Regaining quality of life after a decade lost to misdiagnosis: Kelly DuBois 


Patient Spotlight

Kelly DuBois doesn’t remember her 30s much at all. That decade of her life was essentially “stolen” from her thanks to a series of misdiagnoses, a botched brain surgery, and a host of medications that caused more side effects than benefits. After 12 years of failing health, had she not come to Mayo Clinic — where pharmacogenomic testing revealed polymorphisms (genetic mutations) that were causing her body to metabolize her meds in harmful ways — she believes she “would have died by now.”    

It began in 2003. Kelly was 31 at the time, a new mother of two infant daughters. She was healthy, back to her normal weight, and on no medications.

“I started having heartburn a lot. This happens to people in my family when we hit our early 30s,” says Kelly, now 51, a tech writer who resides in Rochester, New York, with her husband, Chuck. She was prescribed esomeprazole for the heartburn as a maintenance drug.

Kelly DuBois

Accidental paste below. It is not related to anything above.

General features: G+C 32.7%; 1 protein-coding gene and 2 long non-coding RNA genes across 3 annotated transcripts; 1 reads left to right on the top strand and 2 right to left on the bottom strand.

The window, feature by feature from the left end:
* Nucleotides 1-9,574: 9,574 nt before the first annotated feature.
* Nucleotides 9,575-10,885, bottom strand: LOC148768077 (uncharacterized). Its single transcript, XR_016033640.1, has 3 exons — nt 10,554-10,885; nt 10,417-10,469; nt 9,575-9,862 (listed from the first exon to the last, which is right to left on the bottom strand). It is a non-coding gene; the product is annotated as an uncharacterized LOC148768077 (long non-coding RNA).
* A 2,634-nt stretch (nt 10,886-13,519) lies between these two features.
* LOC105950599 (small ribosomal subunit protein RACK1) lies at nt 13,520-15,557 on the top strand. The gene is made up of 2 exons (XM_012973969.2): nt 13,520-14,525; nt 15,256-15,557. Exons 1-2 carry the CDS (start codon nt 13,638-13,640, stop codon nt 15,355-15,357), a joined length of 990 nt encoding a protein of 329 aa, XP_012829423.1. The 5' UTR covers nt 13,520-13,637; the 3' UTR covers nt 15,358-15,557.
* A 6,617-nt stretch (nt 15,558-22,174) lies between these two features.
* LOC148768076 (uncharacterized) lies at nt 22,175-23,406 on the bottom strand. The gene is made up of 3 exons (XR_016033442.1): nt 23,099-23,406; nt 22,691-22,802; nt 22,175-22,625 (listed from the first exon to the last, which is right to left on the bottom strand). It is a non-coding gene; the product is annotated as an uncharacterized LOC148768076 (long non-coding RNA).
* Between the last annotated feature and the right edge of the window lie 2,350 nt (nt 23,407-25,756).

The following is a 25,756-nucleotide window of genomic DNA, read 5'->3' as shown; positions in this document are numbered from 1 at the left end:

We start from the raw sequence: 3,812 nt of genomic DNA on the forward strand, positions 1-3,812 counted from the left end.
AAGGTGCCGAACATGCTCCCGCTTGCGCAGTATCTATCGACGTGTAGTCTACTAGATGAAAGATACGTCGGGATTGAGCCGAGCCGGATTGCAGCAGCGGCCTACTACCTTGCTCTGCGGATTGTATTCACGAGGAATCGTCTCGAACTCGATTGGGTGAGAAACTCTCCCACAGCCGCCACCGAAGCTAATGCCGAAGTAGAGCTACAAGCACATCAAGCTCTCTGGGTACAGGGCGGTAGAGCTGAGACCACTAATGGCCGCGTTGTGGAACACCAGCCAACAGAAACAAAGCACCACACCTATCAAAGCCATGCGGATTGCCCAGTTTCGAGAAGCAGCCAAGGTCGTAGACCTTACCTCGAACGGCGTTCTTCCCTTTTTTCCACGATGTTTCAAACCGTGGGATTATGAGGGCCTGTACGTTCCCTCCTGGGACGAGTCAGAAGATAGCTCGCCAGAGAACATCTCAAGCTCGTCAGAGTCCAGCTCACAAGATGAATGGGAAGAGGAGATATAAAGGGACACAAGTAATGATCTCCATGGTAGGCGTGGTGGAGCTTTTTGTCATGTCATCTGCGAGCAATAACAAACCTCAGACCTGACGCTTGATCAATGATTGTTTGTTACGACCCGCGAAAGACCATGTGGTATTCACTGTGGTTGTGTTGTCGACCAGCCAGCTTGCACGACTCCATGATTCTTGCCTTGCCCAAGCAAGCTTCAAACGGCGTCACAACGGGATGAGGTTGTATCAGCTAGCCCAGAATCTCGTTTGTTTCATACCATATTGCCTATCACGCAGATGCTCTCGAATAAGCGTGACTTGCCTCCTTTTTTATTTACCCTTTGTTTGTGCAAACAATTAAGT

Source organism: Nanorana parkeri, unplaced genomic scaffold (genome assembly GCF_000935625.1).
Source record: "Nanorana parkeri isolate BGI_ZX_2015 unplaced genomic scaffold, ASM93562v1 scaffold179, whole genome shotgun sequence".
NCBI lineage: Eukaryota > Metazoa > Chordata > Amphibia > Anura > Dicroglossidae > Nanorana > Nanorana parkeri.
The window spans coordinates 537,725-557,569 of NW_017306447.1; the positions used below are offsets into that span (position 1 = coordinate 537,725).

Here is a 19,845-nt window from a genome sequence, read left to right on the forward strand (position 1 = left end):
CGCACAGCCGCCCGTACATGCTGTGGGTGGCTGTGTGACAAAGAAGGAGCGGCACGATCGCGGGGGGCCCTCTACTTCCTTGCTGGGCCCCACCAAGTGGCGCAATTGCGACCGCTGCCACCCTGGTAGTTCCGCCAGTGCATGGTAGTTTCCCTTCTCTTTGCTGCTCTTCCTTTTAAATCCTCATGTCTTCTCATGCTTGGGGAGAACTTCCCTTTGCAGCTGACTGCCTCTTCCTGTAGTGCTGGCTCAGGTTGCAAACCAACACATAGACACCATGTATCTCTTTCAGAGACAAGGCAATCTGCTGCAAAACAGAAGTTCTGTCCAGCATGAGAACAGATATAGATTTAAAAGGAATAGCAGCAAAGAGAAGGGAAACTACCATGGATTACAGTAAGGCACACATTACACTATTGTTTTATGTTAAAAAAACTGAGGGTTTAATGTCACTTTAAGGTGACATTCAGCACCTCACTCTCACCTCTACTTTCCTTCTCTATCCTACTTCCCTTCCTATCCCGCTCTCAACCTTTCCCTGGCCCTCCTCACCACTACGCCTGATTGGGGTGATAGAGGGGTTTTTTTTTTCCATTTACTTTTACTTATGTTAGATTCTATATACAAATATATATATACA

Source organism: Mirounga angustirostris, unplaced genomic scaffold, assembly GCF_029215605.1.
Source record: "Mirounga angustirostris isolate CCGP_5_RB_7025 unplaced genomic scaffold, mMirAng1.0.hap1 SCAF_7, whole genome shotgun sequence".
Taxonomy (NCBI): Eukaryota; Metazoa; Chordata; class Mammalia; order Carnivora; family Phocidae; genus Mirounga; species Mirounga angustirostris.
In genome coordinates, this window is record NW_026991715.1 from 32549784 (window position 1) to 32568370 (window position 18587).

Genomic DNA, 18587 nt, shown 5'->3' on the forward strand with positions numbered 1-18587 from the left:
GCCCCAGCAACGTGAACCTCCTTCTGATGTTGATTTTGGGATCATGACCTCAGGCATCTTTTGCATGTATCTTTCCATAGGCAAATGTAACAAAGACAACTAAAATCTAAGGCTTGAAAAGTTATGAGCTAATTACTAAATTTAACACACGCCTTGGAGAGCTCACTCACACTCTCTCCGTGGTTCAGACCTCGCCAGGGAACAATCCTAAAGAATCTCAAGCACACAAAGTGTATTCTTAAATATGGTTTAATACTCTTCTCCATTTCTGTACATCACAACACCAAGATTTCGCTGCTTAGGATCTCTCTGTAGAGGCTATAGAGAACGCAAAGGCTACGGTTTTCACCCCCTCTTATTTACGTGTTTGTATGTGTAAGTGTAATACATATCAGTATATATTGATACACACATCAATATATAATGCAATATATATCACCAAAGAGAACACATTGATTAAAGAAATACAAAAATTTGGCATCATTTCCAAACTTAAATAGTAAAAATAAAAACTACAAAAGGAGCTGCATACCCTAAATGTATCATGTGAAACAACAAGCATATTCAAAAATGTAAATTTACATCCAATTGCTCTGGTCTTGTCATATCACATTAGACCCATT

Soon after, Kelly started putting on weight, fast. “My doctors checked my thyroid, and they're like, ‘Well, your thyroid is fine. At 32, your metabolism just slows down.’ And I'm thinking ‘but it shouldn't come to a screeching halt.’ Because I was gaining like 10 pounds a month.”

Over the next few years, her weight gain continued, and Kelly began to experience all sorts of unexplained symptoms, like profuse sweating, achiness, fatigue, headaches, swelling, abdominal pain, an excessively high pulse rate when at rest, and high blood pressure. “I was feeling horrible all the time, and I felt like this wasn’t normal,” she says.

In 2007, Kelly’s then-primary care physician strongly suspected an endocrine problem and sent her for an MRI, which revealed an extraordinarily small pituitary tumor (4 millimeters). She then saw two endocrinologists. One told her there was “no way a tumor that small could cause this.” The other thought the same but agreed to monitor Kelly.